Since it’s first introduction in 1996, UML has become widely used as the default language for software design. It’s practical application however, is still miles away from what the language designers originally intended. Did they strive for the impossible, or is this gap between goals and reality caused solely by the users of the language, and their environment?
One of the propositions that comes with Gerrit Muller’s PhD thesis (Embedded Systems Institute) reads “In practise, UML is a counterproductive tool in software and systems development“. A challenging statement, and likely not one that he added to his thesis only as a space filler. From my point of view, the cause of this counter-productiveness lies not with the UML itself, but with it’s users and the way they apply the language.
UML is a technical tool for software and system developers and as with any tool, it’s users should take care of a number of technical, organisation and process related matters. A number of these matters are discussed in this article.
As the name indicates, UML is a modeling language. A language which roots are embedded in object oriented software development, but parts of which are equally applicable to functional development. Even design of non-software systems is possible. Still, we’re talking about a language, not a methodology. This is a fact that is often overlooked by developers and managers, like those responsible for improvement processes.
Not long ago, someone mentioned that the Hatley-Pirbhai approach to systems development was ‘really outdated by now’. Not the best of reasons to switch to a ‘UML no matter what’ approach, given that HP is a real methodology, including both a way-of-working and a modeling language. Worse, Derek Hatley published a sequel to the original HP book in 2000, in which he, together with Peter Hruschka, added UML syntax to the overall method.
The fact that UML is such a rich language only makes matters worse. Depending on their background and eagerness to learn, developers treat UML differently from their first encounter onward. Where one developer strictly follows the standard, another one attempts to use the UML symbols as replacements for other symbols in a functional notation. The result: miscommunication on modeling level. In order to avoid this, UML has to be regarded as a language, with grammar and syntax rules that must be obeyed.
As part of introducing UML, organisations also have to select supporting tools – which must be tailored to the needs of the chosen development approach. Generating code from models requires different tools than diagram sketching on the white board of the brainstorm room. In practise however, a lot of companies select an expensive UML tool from a well known vendor, while their architects and developers spent most of their time in front of the white board and the compiler. Pity, because a lot of diagrams on the white board have no relation to UML whatsoever, and after translating them into something the tool understands the main point that led to them is lost. A waste of time, and money.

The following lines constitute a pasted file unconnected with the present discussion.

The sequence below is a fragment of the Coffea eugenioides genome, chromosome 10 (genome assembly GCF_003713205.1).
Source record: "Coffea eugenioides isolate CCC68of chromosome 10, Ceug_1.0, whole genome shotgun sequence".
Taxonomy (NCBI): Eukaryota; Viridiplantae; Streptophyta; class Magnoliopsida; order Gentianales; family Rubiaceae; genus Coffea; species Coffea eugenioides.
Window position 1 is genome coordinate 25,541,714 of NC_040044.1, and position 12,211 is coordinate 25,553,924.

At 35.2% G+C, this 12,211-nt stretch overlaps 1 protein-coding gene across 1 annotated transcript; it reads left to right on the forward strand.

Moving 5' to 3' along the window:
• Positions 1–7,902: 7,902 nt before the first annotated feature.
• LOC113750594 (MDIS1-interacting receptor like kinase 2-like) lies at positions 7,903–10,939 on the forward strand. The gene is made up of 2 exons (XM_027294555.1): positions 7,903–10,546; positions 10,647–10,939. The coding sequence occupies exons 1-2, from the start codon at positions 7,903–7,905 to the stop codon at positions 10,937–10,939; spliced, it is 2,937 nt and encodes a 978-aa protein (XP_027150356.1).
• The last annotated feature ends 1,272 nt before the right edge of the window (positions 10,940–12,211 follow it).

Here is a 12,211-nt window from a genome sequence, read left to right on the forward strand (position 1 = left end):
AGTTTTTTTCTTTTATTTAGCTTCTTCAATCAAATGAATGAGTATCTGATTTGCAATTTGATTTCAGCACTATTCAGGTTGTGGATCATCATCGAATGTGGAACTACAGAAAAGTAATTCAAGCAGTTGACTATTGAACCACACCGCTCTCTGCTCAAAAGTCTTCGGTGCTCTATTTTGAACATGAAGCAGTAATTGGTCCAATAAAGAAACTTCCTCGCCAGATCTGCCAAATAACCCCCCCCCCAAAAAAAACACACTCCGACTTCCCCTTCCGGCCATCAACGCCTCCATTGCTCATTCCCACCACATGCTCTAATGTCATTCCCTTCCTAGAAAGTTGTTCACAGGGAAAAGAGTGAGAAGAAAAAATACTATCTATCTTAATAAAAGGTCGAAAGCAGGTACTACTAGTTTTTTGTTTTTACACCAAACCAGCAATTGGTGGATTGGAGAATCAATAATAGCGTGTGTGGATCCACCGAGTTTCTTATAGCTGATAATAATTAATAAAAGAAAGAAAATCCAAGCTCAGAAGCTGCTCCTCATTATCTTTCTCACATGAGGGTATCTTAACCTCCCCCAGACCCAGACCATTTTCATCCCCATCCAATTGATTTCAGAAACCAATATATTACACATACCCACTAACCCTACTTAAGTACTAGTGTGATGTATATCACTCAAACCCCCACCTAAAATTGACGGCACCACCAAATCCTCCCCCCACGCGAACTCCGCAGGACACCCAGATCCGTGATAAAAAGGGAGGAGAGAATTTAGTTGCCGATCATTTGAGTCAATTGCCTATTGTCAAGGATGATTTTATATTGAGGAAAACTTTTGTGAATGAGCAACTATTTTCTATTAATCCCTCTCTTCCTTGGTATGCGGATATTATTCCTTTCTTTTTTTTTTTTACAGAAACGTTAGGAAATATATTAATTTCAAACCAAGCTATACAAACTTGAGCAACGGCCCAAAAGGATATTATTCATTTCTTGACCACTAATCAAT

On the other hand, if people want to use a model based development approach, and generate code from models, the biggest issue becomes selecting the right tool out of many available. Some tools focus only on full UML support, while others target superb code generation. The optimal in-between solution is rarely found, although vendors like Borland, IBM/Rational and Sparx Systems are working hard to realise it. The level of UML support, as in ‘which of the 13 UML 2.0 diagrams do we need’ is another issue. While choosing a tool, organisations should know beforehand which of these diagrams they really want, and which constructs are important<sup>1</sup>.
The level of succes of using a modeling tool also depends on the level of agreement with regard to using certain UML language constructs (such as stereotypes) and checking of design rules. The balance between adopting sufficiently many parts of UML to create a consistent model, and sufficiently few to keep things understandable for all developers is a delicate one. And even when this full code generation with selected UML constructs approach is choosen, the best ideas will still come from the brainstorm room.
Organisational matters start playing a role form the moment the choice for UML is made, not in the least because of the different directions from which the introduction may be initiated.
First of all, a UML design tool may be available that is not used until the day a new developer arrives, with (some) knowledge of UML. This inspires the other developers, who have been on the team for a while, and informally and uncontrolled the use of UML increases. At some point, an architect or manager will pick up on this, and starts structuring the use of the tool and the language. This is a time consuming process, with little in initial benefit, because knowledge is not shared from the beginning. Worse, there’s a risk of reduced quality both at run-time and in areas of maintainability, on the boundaries of subsystems maintained by different people with different insights.